Just had my first geology hangout yesterday.  I'm amazed it worked with my Linux desktop.  Nothing ever works with Linux!  I could use the g+ extras, and share my screen.

This is a brave new world, but it will be limited by those nasty time zones, and my old-man need for sleep!  We had a grad student from Egypt, but students never sleep.  :)  Everybody will have to upgrade their equipment as well, since there can be a lot of static with bad mikes, etc.

For popular hangouts, the next phase is the lecture format, where the hangout is streamed to youtube.  I don't think earthquakes and geology will ever get to more than 10 people, though.  :)

Saturday, September 24, 2011

Geology: Rocks bring forth life


Even if alien comets sprinked life here and there, it had to live somewhere.

Friday, September 23, 2011

Google+ Search

This is a new feature, and can replace the Twitter 'earthquake detector' if they get a few hundred more million people on it.  I'm putting my 'microblogs' on it, since all the sites that suck off my posts probably get mad if I stray from earthquakes.

Thursday, September 22, 2011

World's Stupidest Seismic Test


Nice video.

Earthquake Radon Anomaly


"It is not so easy. I am into this research monitoring soil radon since 2006 in Kolkata and parts of north Bengal namely Matigara and Jalpaiguri that come under the active fault zone. What I gathered from the data is that there is a direct correlation between the soil radon anomaly within 1,000 kilometres from the measuring site, and for intensity above 4 in the Richter scale. They occur 7-15 days before an earthquake with few exceptions," said Ghosh, director of the Biren Roy Research Laboratory for Radioactivity and Earthquake Studies, Jadavpur University. 

This is a very rational guy.  Good thing he doesn't live in Italy!  As we know from slow earthquakes, there are probably lots of radon anomalies that don't announce big shakers.  Still, I've always found this fascinating.  As we know from the Fish Theory of Earthquakes,  there must be a 'pre-slip' to reach the critical displacement, where dynamic friction takes over.  In a fractured and unstable regime, the effects of this slip can disturb the rock for a huge distance, as shown by discrete element modeling.  So naturally, there should be a radon anomaly.

As the man says, this is probably useless for earthquake prediction.  The nasty Italians want an exact date, size, and 100% certain 24 hour window, with no false alarms.  Fat chance!

Hydrogen vents killed the nuclear plant


• Strengthening vents that were supposed to safely release hydrogen from reactors but failed after the earthquake.
• Ensuring backup power lasts 72 hours to run emergency cooling equipment at plants, which failed after a day in Japan.

I'm not saying anything, since I'm forcing myself to be happy-happy.  The days are shortening, and I ordered a new blue led happy lamp for my cyclic depression.  This news is new to me.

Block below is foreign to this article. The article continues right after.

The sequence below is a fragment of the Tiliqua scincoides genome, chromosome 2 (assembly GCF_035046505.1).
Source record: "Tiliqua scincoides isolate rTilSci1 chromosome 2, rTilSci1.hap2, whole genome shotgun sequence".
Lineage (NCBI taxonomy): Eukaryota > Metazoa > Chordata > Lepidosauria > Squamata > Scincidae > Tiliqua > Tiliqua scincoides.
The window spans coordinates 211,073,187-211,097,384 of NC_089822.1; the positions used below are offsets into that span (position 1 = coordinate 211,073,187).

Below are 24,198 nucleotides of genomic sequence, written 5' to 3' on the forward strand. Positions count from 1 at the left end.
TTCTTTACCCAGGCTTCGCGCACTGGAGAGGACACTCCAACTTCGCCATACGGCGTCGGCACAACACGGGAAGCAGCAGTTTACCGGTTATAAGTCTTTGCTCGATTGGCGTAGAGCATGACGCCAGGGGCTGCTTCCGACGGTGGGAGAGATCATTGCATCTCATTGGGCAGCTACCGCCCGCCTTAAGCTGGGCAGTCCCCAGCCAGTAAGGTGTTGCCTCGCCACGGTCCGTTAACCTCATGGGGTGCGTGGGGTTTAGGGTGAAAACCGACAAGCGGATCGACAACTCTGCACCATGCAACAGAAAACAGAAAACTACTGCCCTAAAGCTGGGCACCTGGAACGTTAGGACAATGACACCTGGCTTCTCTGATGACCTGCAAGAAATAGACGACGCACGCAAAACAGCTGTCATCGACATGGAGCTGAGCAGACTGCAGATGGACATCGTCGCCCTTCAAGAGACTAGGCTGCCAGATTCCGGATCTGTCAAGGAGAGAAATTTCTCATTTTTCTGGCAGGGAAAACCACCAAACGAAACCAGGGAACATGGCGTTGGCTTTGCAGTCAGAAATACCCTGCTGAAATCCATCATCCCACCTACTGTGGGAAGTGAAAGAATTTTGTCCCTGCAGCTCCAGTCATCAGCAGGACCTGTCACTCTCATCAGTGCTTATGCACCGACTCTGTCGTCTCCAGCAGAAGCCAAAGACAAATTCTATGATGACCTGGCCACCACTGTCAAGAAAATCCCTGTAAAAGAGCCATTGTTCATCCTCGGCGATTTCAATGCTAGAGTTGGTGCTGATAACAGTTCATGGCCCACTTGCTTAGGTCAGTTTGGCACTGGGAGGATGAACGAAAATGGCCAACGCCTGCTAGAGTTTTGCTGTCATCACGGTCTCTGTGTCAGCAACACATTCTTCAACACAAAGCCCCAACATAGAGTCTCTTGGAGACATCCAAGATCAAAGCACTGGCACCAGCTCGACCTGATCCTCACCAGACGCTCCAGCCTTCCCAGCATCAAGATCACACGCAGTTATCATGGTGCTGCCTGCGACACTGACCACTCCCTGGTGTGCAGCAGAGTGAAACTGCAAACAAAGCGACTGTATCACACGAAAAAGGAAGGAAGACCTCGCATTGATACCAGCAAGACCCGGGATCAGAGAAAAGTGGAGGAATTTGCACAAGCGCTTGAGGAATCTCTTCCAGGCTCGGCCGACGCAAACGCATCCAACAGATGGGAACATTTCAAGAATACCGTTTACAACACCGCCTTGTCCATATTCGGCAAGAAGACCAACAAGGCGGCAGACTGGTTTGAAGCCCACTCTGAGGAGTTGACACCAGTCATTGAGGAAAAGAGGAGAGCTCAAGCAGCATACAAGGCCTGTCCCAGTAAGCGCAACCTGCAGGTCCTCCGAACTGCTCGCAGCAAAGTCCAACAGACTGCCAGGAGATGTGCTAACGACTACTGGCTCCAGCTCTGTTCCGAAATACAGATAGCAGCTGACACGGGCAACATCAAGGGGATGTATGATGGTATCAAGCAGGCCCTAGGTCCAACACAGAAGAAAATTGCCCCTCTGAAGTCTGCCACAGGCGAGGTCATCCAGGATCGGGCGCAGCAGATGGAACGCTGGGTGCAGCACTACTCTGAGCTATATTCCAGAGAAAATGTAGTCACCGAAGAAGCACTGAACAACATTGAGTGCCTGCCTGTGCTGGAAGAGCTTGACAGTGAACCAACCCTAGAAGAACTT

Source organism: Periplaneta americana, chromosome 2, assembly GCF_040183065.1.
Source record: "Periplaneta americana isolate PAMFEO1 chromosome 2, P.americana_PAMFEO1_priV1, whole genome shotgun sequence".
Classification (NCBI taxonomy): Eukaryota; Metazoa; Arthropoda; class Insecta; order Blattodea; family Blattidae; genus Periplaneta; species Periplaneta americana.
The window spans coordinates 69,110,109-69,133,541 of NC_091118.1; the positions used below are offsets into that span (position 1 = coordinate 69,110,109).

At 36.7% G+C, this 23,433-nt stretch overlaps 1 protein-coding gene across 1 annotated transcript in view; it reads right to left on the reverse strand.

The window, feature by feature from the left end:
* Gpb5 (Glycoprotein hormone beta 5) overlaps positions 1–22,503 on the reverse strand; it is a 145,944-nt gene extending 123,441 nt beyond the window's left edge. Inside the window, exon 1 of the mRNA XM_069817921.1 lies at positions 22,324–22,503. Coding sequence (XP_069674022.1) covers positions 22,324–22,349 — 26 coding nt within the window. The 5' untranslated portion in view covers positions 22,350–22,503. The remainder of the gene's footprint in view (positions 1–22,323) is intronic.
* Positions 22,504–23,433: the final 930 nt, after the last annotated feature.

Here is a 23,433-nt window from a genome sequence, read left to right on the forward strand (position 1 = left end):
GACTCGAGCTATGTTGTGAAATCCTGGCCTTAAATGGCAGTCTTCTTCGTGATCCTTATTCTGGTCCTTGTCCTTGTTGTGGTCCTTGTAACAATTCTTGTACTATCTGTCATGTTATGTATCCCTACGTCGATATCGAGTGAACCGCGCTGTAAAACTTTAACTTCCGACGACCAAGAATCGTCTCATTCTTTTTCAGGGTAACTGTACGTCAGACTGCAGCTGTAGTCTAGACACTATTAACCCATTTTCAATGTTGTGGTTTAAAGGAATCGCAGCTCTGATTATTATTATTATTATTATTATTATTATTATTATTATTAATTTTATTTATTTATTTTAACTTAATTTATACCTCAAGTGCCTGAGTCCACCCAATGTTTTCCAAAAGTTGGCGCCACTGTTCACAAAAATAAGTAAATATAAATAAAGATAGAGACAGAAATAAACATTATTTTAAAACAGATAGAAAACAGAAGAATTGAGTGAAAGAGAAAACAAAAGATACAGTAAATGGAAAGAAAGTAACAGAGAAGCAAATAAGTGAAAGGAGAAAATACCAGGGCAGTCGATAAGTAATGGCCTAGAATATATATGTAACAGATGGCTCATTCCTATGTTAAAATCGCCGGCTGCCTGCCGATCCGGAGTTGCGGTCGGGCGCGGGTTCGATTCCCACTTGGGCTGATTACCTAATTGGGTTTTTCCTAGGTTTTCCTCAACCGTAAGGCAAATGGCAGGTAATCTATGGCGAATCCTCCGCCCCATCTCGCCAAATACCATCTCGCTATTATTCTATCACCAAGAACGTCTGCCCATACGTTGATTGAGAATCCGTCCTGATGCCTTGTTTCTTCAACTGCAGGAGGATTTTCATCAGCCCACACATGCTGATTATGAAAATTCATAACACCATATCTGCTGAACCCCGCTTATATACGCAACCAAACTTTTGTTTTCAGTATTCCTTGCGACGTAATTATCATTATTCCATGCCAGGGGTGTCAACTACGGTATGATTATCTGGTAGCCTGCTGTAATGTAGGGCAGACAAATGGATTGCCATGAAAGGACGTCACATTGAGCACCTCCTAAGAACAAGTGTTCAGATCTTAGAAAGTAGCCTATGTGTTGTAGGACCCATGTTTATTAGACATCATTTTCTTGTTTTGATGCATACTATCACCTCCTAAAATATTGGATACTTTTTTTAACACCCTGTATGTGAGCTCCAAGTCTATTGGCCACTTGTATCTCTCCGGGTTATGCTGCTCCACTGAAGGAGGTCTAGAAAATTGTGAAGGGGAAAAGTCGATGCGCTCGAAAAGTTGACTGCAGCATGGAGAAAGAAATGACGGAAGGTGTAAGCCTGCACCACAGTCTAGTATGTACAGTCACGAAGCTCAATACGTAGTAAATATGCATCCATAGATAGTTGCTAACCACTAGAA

Nuclear plants have always had 2 classes of equipment - 'seismically qualified' and garbage.  I've always said it's the garbage that will come up and bite you in an earthquake, and they bashed me down for 30 years... (when's that damn lamp coming?).

New Canterbury earthquake cluster 'good news'


A swarm of small quakes west of Christchurch may be good news for residents worried another big shake is on the way.
Earthquake scientists believe a recent series of earthquakes measuring up to 4.3 magnitude may show that Canterbury's most active current quake zone is breaking into small chunks.

Wow, how they come up with this stuff?  It is obvious that the whole basin is an anomaly, and must be maintained by regular earthquake activity, just like the lowlands of Japan.  They really need to start a new city, with everything on piles, and all services in hard tunnels.

Canadian gov't needs science


He has now asked the Council of Canadian Academies - a notfor-profit agency that provides science-based studies - for an independent, expert-panel assessment "of the state of scientific knowledge on potential environmental impacts from the development of Canada's shale gas resources."

Wow.  I haven't seen anything very science-friendly going on in that upper atmosphere.  Mostly it has been mass destruction.  I wonder where these guys will dig up their expertise, university profs, most likely.

Windsor Hum Nailed


Windsor-Detroit, being one of the heaviest industrial areas around, has found out that heavy industry is responsible for the hum.  I was actually on the local radio for this issue!  I thought it might be the ships, but now it's some factory.  Wonder what they are doing?  Looks like an ideal place to put in windmills, nobody would notice them!

Tuesday, September 20, 2011

No nuclear in Ontario election


Sappy article, but makes the point.  With all my experience in nuclear siting, I just can't see how we can get there from here.  Of course, you could rebuild the nuclear plants several times before you approach the actual cost per kw of useful power from the Niagara Tunnel (dividing by zero!).

All money goes into California earthquake early warning


After years of lagging behind Japan, Mexico and other quake-prone countries, the U.S. government has been quietly testing an earthquake early warning system in California since February. Cochran belongs to an exclusive club of scientists who receive a heads up every time the state shakes.

It doesn't work.